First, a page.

"Once I had something, I'd keep walking back to my spot in the room and listening to it and trying to find a balance," he explained. "If I felt like something needed to be louder, I'd pick it up and move it closer. If I felt like something needed to be panned to the left, I'd move it across to the left side of the room. Then Steve would come in and mic it up like it was a band and make his own call on what worked."
The physical depth is palpable: a spectrum of whirs and hums above some cavernous depression, like an overtaxed generator projecting its death throes through the abyss. The Centre Cannot Hold flirts with the edge throughout its unfolding, levels peaking, threatening to exceed the limits of the machine and descend into chaos.
The record's name, taken from W.B. Yeats' poem "The Second Coming," manifests that delicate threshold for system failure. It reads: "Things fall apart; the centre cannot hold/ Mere anarchy is loosed upon the world,/ The blood-dimmed tide is loosed, and everywhere/ The ceremony of innocence is drowned…"
Frost first read the poem in high school and returned to it within the context of last year's election. "I made this record in America [in the summer of 2016], which was never something that I gave a lot of weight to until six months later," he said. "I was in NYC the night of the election and it was fucking terrifying. People were scared…It felt like something we'd all invested in was coming undone right before our eyes."
When he found the poem again, it felt fitting for the music and the aesthetic he'd been working with. "That line just hit me and it felt like more of a probing statement, like it was missing a question mark," he says. "But with time, with every fucking new insanity splattered all over the front of the newspaper, it felt more and more compounding. Like it was a definitive statement about the state of the world."
He gave the songs titles that fit the theme—like "Healthcare" and "A Single Hellfire Missile Costs $100,000"—and a narrative that evoked the timeline of recent cultural events: volatile and on the verge, with brief moments of hope between the onslaught of tumult.
"It's the most transparent record I've ever made," Frost told me. "There's less density in the layering and in the way that all these objects move against one another. There's more air around them. You can feel the lines butt up against one another and separate."
There's never complete quietude, but throughout The Centre Cannot Hold, there are relative reprieves that amplify the moments when Frost hits us hard. The actual physical space used in the sound design lets us breathe, reflect, and anticipate what's next. Frost takes an elongated breath, for instance, at the end of "Healthcare" and into the subsequent track, "All That You Love Will Be Eviscerated"—a transition that speaks for itself.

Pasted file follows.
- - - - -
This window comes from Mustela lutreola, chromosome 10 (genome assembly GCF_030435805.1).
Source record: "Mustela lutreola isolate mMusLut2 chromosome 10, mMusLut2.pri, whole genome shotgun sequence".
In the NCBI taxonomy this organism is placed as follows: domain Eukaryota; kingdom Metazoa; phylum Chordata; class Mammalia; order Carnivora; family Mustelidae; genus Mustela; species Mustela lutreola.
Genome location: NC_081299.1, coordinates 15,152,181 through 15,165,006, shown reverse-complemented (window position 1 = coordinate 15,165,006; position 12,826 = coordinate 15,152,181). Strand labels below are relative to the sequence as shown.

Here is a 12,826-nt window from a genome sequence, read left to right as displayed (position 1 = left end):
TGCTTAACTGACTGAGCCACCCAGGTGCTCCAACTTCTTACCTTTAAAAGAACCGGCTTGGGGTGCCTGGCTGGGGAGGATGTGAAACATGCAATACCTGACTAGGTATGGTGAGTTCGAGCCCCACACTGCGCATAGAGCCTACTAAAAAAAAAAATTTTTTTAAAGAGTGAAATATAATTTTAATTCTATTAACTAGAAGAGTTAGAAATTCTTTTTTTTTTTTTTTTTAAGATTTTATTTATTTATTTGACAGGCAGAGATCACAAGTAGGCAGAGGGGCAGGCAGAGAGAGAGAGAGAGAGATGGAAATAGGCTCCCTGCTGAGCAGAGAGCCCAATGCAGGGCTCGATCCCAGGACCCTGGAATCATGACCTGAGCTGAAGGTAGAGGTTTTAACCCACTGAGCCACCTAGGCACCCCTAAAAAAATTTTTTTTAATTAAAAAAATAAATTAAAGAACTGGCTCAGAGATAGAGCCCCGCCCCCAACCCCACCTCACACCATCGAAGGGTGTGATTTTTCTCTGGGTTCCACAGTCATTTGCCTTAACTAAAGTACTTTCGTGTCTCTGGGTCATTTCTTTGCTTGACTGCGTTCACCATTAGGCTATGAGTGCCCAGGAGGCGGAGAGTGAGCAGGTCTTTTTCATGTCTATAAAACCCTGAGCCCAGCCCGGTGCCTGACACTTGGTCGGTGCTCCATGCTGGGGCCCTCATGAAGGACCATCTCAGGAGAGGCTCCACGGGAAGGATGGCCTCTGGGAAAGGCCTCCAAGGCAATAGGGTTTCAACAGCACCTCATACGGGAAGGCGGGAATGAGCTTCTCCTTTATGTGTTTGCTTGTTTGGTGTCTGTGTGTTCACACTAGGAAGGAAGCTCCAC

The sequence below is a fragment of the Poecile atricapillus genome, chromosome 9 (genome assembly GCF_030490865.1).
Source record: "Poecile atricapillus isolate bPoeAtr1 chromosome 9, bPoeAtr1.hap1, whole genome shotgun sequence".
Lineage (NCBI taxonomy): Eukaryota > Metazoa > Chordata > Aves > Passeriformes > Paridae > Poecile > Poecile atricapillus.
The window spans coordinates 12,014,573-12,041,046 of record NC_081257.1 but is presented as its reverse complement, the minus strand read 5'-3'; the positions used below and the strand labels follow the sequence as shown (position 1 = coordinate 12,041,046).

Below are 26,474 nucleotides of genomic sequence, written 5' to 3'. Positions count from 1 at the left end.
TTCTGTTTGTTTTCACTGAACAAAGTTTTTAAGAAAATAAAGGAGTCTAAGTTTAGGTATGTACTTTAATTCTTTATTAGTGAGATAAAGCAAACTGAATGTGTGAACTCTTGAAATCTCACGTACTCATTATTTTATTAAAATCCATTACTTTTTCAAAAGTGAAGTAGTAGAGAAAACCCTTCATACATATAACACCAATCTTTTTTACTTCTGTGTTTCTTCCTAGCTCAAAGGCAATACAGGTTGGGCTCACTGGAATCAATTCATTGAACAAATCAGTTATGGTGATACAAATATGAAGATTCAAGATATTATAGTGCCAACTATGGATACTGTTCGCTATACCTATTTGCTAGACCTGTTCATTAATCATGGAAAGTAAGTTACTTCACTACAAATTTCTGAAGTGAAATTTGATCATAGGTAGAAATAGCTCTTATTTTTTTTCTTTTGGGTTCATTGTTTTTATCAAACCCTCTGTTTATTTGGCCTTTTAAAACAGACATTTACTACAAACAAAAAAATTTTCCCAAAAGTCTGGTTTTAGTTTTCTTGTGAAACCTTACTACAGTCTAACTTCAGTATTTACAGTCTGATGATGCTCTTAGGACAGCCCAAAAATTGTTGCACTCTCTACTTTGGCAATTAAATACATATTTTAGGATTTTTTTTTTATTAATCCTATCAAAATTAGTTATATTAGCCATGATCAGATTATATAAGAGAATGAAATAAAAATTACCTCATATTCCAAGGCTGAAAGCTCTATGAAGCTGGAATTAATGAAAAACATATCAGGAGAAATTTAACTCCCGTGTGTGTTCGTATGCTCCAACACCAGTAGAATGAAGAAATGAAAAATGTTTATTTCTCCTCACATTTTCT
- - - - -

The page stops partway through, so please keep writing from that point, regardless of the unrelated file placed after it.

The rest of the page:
"[The Centre Cannot Hold] doesn't just have to be about a sense of loss. It can be a call to arms."
Allusions to catastrophe, though, made him question whether "the centre cannot hold" was perhaps too morose a theme. "Ultimately I think my music is rooted in some kind of optimism, and a love of the world," he said. "Directly tying the record to this idea of apocalypse kind of felt like a misstep, and I really questioned it for a few months."
But perhaps the statement was a necessary acknowledgement. As the pendulum swings through a shifting midpoint, we must concede that the center has not held. But we can still have influence as to where it lands next. "There's resolve in this idea that this center is shifting, that the center can be somewhere else too," Frost eventually concluded, keeping the title. "It doesn't just have to be about a sense of loss. It can be a call to arms."
Indeed, here we still are, fighting through the tide to rebuild what came undone last November. And to do so we must find the right balance between control and release, noise and silence. It's in the ways we interact with our physical space. Sometimes we must relinquish control to achieve the richest version of our efforts, but when faced with apocalypse, as we seem to be day in and day out, we must exert the control that we've been afforded as citizens of a democracy. We must be the checks and balances when threats of nuclear war and earth death are ignored, and even normalized, as a new center. Frost's hope for this record is that people "lean in," and so too we must lean into these times and guide the center to a place that, as he says, "appeals to something positive and beautiful."